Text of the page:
AAP approves withdrawal of artificial nutrition from children in certain cases

Doctors are right to advise an end to feeding for pediatric patients in a persistent vegetative state and some other circumstances, the association says.

By Kevin B. O’Reilly — Posted Aug. 20, 2009

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For nearly two decades, the medical and legal consensus has been that it is permissable to withdraw life-sustaining artificial hydration and nutrition from adult patients in a persistent vegetative state. But should that standard apply to children, too?

Yes, it should, but only if their parents agree, according to a new position statement issued by the American Academy of Pediatrics' Committee on Bioethics and published in the August Pediatrics (link).

There are as many as 35,000 pediatric patients living in a persistent vegetative state, according to the AAP report. The academy's statement says there are other "limited circumstances" under which it may be morally permissible for physicians to withdraw medically provided nutrition and fluids because those interventions can impose more burden than benefit to pediatric patients.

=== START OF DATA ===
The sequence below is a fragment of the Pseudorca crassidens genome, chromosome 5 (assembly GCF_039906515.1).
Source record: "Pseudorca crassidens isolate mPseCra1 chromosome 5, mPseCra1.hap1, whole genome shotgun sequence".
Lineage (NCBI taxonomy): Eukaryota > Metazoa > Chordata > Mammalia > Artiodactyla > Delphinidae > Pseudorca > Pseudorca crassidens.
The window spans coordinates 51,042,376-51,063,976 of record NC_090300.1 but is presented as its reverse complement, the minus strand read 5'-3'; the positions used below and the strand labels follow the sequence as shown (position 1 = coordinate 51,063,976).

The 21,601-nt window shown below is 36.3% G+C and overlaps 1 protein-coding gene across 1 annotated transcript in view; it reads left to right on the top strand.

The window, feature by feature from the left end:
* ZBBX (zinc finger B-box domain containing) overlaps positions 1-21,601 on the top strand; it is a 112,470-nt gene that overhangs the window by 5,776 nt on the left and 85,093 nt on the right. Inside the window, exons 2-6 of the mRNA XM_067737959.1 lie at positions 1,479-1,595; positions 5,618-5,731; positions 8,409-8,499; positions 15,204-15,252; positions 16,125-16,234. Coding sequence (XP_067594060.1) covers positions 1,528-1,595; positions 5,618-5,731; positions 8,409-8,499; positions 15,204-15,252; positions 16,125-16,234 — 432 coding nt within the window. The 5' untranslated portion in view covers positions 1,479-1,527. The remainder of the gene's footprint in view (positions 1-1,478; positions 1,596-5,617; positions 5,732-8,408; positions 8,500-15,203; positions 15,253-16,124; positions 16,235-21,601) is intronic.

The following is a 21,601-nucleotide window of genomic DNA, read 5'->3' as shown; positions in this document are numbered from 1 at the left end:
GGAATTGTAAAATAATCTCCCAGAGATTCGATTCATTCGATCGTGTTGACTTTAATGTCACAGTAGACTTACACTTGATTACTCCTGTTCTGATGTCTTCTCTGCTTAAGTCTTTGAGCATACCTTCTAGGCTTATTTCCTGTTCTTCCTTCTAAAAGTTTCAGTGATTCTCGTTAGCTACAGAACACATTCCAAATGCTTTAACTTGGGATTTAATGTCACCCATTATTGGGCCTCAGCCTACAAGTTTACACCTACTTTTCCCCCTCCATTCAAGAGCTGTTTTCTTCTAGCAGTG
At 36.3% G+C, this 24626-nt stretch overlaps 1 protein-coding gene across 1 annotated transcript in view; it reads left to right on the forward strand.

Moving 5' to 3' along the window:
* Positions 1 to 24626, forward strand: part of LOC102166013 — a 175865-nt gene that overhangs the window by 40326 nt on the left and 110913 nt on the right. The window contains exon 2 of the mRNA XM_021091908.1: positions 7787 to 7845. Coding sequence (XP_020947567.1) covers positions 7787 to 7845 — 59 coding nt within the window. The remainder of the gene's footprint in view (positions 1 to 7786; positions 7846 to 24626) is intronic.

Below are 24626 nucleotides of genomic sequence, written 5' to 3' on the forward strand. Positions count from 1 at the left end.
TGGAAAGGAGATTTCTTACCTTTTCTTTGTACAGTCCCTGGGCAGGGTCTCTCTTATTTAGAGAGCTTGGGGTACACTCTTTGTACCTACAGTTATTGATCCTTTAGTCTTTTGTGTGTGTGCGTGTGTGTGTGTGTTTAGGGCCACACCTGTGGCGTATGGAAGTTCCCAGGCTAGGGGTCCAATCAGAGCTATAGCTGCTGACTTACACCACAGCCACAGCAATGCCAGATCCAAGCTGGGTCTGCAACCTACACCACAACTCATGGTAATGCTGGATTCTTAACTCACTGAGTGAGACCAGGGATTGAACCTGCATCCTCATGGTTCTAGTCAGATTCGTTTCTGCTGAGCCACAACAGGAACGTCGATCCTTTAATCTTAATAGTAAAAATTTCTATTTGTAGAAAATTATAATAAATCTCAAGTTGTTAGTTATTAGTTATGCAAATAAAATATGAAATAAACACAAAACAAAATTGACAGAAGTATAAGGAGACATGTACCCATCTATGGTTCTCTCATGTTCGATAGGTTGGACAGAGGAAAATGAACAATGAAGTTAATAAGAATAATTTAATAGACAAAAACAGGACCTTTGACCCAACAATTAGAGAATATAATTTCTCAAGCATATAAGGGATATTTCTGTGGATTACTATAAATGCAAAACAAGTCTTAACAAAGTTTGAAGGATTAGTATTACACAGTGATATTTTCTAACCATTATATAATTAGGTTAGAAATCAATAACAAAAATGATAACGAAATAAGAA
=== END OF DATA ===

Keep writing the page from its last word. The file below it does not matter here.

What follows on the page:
Cases where putting an end to feeding is ethically appropriate can include children with severe nervous system malformations or prenatal injury such as anencephaly, children with minimal consciousness, pediatric patients with terminal illnesses and infants with total intestinal failure.

The clinical difference between making this ethically difficult call in pediatric cases versus adult patients is that it is often harder to predict how children may fare neurologically, said Douglas S. Diekema, MD, MPH, lead author of the position statement. He said withdrawing artificial hydration and nutrition is especially sensitive when it comes to children.

"It feels different when it's a child who's your patient versus a 45-year-old," said Dr. Diekema, director of the Treuman Katz Center for Pediatric Bioethics at Seattle Children's Hospital. "Also, there is a social significance to feeding in terms of parents taking care of their children, and that sometimes carries over to our thinking and to discussion of medically provided fluids and nutrition."

Even if a pediatric patient is in a persistent vegetative state, stopping feeding is not "morally required," the AAP says. Further, doctors and hospitals should not go against parents' wishes. But when there is disagreement among doctors and family, an ethics consultation should be arranged to help communicate with family and try to reach accord or refer the patient elsewhere, the academy said.

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